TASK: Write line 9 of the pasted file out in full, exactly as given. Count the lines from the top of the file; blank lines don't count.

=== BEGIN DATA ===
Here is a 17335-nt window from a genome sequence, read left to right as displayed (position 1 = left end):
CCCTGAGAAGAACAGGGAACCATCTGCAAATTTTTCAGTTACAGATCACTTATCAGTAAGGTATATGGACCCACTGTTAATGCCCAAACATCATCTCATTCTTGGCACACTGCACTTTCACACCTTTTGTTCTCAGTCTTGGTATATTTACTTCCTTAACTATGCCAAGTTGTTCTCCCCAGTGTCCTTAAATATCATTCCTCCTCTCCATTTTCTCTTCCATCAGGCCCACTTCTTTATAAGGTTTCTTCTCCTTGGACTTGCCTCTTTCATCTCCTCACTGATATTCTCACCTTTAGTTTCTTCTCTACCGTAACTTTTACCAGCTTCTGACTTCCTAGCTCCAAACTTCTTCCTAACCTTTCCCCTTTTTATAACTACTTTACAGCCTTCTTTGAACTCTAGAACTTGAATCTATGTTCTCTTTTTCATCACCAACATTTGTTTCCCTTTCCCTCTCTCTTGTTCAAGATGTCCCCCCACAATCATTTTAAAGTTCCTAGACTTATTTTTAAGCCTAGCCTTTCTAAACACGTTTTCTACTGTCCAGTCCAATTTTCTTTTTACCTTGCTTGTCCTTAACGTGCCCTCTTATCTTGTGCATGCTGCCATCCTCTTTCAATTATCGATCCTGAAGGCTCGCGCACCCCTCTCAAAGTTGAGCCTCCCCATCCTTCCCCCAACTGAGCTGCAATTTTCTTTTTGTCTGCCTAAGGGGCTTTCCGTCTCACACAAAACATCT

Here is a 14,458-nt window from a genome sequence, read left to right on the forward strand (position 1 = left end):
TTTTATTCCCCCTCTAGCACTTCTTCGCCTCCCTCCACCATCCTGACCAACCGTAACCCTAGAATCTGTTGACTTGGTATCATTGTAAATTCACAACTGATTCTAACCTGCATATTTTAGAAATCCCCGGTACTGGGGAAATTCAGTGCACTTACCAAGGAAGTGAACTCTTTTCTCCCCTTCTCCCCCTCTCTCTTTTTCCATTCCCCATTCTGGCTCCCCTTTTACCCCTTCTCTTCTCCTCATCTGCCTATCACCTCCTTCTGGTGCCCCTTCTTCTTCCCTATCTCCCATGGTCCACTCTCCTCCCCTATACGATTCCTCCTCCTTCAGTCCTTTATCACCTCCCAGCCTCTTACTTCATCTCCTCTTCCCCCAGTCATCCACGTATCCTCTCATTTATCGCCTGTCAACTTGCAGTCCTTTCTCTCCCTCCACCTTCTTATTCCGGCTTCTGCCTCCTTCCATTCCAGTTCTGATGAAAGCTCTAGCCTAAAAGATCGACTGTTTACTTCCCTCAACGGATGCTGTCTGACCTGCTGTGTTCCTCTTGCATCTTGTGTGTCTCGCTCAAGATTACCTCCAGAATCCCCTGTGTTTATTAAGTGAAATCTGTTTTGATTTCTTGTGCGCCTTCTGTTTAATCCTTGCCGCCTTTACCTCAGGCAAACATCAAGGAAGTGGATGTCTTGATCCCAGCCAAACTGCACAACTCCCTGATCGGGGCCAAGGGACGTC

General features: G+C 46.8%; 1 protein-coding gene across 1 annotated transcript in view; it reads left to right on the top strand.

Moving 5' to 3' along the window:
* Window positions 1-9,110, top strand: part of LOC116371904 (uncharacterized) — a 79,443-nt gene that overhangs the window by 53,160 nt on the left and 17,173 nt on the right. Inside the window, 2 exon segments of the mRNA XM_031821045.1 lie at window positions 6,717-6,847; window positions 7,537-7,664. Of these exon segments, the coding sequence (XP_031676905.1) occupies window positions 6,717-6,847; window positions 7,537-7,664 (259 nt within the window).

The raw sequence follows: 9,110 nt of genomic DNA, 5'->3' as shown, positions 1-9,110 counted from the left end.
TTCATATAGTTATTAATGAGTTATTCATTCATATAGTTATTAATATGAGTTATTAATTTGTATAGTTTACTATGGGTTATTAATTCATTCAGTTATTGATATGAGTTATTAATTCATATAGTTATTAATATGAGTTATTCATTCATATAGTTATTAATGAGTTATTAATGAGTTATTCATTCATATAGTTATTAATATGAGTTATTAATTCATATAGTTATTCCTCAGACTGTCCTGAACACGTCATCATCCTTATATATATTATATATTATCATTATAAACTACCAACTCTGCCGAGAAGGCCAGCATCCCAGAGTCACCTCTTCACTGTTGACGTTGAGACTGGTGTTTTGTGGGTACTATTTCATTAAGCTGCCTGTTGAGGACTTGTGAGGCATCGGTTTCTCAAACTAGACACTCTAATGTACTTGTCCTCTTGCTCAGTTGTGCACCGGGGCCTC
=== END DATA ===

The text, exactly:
TTCATATAGTTATTAATGAGTTATTCATTCATATAGTTATTAATATGAGTTATTAATTTGTATAGTTTACTATGGGTTATTAATTCATTCAGTTATTGATATGAGTTATTAATTCATATAGTTATTAATATGAGTTATTCATTCATATAGTTATTAATGAGTTATTAATGAGTTATTCATTCATATAGTTATTAATATGAGTTATTAATTCATATAGTTATTCCTCAGACTGTCCTGAACACGTCATCATCCTTATATATATTATATATTATCATTATAAACTACCAACTCTGCCGAGAAGGCCAGCATCCCAGAGTCACCTCTTCACTGTTGACGTTGAGACTGGTGTTTTGTGGGTACTATTTCATTAAGCTGCCTGTTGAGGACTTGTGAGGCATCGGTTTCTCAAACTAGACACTCTAATGTACTTGTCCTCTTGCTCAGTTGTGCACCGGGGCCTC